When one farm subsidy ends, another to take its place
New York Times
Direct payments have come under fire, however, because farmers get them whether markets are high or low. The new subsidy, called shallow-loss protection, would act as a free insurance policy to cover commodity farmers against small drops in revenue.
Most commodity farmers already buy crop insurance to protect themselves against major losses caused by large drops in prices or damage to crops. Those policies typically guarantee 75 to 85 percent of a farmer’s revenue, with the federal government spending $6 billion a year to pay more than half the cost of farmers’ premiums. …
Conservation Reserve Program on chopping block
Hunters across the Midwest have had a taste of the good old days during the past 25 years.
Habitat on millions of acres of farmland by the voluntary federal Conservation Reserve Program — which pays farmers to take marginal land out of production and return it to grassland — created ring-necked pheasants, quail, ducks, deer and wild turkeys.
Despite tough weather from drought in Kansas to hard winters in the Dakotas this year, there are still millions of ringnecks to be flushed from the grasslands, fence rows and field edges in pheasant country this fall thanks to landowners who enrolled acres in the Conservation Reserve Program years ago.
Alternative fuel event in Orrville draws big fleets, big ideas
Farm and Dairy
Running trucks on alternative fuel and compressed natural gas is nothing new, but the infrastructure to make it practical and affordable is finally coming of age.
At an alternative fuels event held Oct. 6 in Orrville, Smith Dairy fleet manager Chuck Diehl stole the show by proposing that half of the company’s new truck funds for 2012 go toward alternative fuel vehicles, and that the company pursue the city’s first compressed natural gas refilling station to serve its own fleet, with the potential for public use at a later date.
There are more than 400 vehicles in the Smith Dairy fleet, which transport all major dairy products. If Diehl’s goal becomes a reality, then 8-10 percent of their fleet will run on alternative fuels.
“We’re suddenly asking ourselves what’s holding us back,” he said. “It’s going to sell itself.”
Ohio Ag Law Symposium: Gray area remains in CDL law for farmers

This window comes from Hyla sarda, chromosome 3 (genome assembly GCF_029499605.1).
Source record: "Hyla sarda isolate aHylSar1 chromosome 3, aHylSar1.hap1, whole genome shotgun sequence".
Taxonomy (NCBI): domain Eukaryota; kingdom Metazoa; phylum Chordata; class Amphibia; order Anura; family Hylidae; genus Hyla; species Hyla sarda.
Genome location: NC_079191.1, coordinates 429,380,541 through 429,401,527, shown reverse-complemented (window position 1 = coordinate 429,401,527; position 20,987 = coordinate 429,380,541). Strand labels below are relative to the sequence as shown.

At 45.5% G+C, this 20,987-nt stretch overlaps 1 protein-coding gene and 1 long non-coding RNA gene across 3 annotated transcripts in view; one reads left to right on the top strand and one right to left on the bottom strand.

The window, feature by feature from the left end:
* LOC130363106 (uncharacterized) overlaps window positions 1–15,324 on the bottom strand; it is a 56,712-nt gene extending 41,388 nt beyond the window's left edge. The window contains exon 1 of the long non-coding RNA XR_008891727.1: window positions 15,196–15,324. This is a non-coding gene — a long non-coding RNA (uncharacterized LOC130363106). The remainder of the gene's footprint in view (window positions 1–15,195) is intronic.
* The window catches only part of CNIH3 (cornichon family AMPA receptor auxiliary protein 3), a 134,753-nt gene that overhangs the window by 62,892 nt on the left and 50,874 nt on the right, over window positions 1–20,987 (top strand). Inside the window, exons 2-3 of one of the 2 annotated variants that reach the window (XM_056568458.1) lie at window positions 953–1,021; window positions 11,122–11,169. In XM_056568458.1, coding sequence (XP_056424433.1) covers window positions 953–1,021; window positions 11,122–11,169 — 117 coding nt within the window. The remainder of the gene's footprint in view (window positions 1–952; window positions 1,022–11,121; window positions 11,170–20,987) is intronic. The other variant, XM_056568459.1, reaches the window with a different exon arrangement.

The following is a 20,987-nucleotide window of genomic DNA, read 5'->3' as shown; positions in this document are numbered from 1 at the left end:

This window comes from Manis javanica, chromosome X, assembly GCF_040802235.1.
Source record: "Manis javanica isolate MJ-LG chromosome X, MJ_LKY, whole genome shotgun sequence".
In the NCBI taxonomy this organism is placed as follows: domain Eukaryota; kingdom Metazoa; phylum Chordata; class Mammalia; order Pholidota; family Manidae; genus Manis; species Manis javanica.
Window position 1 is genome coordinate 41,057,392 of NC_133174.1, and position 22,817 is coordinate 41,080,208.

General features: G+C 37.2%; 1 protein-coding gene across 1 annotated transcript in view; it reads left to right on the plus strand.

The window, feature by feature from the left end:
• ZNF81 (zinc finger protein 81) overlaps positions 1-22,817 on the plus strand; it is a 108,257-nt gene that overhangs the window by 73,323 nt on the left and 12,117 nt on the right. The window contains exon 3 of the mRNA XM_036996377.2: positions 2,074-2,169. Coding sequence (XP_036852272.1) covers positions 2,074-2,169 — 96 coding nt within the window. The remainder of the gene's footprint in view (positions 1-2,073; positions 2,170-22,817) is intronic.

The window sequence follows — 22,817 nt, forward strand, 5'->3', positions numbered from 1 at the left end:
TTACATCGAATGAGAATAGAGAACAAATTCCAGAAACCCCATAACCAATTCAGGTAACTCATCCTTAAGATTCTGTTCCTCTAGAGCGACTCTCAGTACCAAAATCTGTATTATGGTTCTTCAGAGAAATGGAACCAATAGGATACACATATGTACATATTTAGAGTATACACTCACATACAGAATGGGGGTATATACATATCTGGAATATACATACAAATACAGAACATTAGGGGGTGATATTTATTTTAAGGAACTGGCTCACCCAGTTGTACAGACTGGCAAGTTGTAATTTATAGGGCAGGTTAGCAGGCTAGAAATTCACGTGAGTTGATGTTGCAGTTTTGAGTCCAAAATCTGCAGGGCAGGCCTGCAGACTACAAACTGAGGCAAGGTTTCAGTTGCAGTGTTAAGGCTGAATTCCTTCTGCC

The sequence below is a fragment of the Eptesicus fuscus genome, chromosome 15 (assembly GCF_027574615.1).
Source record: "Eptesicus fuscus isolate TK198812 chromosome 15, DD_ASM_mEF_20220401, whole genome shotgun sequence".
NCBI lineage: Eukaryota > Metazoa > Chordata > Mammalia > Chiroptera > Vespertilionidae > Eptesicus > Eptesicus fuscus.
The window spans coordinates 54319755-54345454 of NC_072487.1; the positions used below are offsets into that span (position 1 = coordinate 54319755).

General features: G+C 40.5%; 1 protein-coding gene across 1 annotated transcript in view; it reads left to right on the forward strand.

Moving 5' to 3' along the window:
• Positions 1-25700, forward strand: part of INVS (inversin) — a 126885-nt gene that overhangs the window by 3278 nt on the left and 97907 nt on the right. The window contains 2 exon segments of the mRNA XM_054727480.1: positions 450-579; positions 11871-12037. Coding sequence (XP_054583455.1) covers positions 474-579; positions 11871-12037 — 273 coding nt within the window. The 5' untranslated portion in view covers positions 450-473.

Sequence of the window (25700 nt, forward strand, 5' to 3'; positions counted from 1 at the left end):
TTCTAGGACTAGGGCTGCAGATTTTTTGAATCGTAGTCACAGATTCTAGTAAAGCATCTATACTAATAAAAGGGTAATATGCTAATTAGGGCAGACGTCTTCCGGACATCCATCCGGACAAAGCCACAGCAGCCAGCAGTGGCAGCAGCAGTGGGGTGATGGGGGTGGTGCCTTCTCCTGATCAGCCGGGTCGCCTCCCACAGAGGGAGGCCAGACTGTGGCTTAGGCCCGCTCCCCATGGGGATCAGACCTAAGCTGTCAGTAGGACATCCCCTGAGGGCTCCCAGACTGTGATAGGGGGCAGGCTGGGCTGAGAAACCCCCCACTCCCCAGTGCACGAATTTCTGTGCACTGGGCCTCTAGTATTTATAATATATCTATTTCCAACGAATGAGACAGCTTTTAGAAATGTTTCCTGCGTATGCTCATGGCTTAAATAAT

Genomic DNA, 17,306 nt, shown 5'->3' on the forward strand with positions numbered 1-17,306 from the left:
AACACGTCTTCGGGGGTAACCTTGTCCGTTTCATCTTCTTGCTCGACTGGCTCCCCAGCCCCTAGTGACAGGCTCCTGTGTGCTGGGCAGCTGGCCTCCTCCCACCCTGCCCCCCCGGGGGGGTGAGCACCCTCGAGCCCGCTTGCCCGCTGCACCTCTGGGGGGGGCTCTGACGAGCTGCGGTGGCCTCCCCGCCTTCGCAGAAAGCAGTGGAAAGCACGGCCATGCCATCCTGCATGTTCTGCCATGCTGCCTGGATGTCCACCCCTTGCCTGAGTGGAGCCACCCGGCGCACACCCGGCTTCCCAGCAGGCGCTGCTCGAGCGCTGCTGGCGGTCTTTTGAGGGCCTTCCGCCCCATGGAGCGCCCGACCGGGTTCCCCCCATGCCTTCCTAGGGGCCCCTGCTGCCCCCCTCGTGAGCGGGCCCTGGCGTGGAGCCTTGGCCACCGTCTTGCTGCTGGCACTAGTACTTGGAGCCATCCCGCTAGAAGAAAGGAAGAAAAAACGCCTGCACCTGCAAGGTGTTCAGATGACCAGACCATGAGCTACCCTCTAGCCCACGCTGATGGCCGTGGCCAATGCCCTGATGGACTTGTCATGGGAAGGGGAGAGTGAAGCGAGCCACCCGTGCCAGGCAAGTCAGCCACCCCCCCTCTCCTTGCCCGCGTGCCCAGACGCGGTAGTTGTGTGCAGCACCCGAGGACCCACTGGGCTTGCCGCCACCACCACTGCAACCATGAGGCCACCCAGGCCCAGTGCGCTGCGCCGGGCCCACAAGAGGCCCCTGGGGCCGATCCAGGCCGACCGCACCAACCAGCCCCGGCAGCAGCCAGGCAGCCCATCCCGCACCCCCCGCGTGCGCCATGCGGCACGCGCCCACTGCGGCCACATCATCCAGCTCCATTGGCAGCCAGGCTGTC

When it comes to the need for farmers to obtain a commercial driver’s license to haul farm products or inputs, no news is good news, according to the Agricultural & Resource Law Program at Ohio State University.
“There haven’t been any changes,” said Peggy Kirk Hall, director of the Ag Law Program. “There were rumors there would be some additional federal changes to the CDL provisions, but the U.S. Department of Transportation announced there would be no changes, and provided some additional advice to clarify what was happening.”
The Ag Law Program is a research, outreach and education center supported by Ohio State University Extension.
Ag Committees pick number for budget cuts
Both the Senate and House agriculture committees announced Monday that they’re recommending a $23 billion reduction in farm bill spending over the next 10 years to the congressional “super committee” charged with finding more than $1 trillion in lowered federal spending.
“We are currently finalizing the policies that would achieve $23 billion in deficit reduction and will provide a complete legislative package by November 1, 2011,” the committee chairs and ranking minority party members said in a letter to the committee. “Deficit savings at this level is more than any sequestration process would achieve and should absolve the programs in our jurisdiction from any further reductions. We welcome the opportunity to explain this recommendation and the forthcoming legislative proposal upon request from the Joint Committee.”
The letter is signed by House Agriculture Committee Chairman Frank Lucas (R-OK) and the committee’s ranking Democrat, Collin Peterson of Minnesota, as well as Senate Ag Committee Chairwoman Debbie Stabenow (D-MI) and the ranking Republican, Pat Roberts of Kansas.
EPA will not tighten farm dust standards
The Environmental Protection Agency said Friday it will not tighten controls on farm dust, the latest effort to quell concerns by Republicans and others that the agency will impose new regulations on the agriculture industry.
In a letter to Sen. Debbie Stabenow (D-Mich.), EPA Administrator Lisa Jackson said she will soon recommend to the White House Office of Management and Budget that existing regulations governing coarse particulate matter from industrial and agricultural operations — often called farm dust — remain in place.
FDA boosts efforts to ensure food safety
Palm Beach Post
How much more are you willing to pay for food to ensure that it is safe to eat?
While we’d like to think the nation’s food supply is already safe enough, it’s apparent that’s not the case. We know that 23 people have died recently after eating Colorado-grown cantaloupe contaminated with listeria, a deadly bacteria. The U.S. Food and Drug Administration and the Centers for Disease Control are still investigating the outbreak.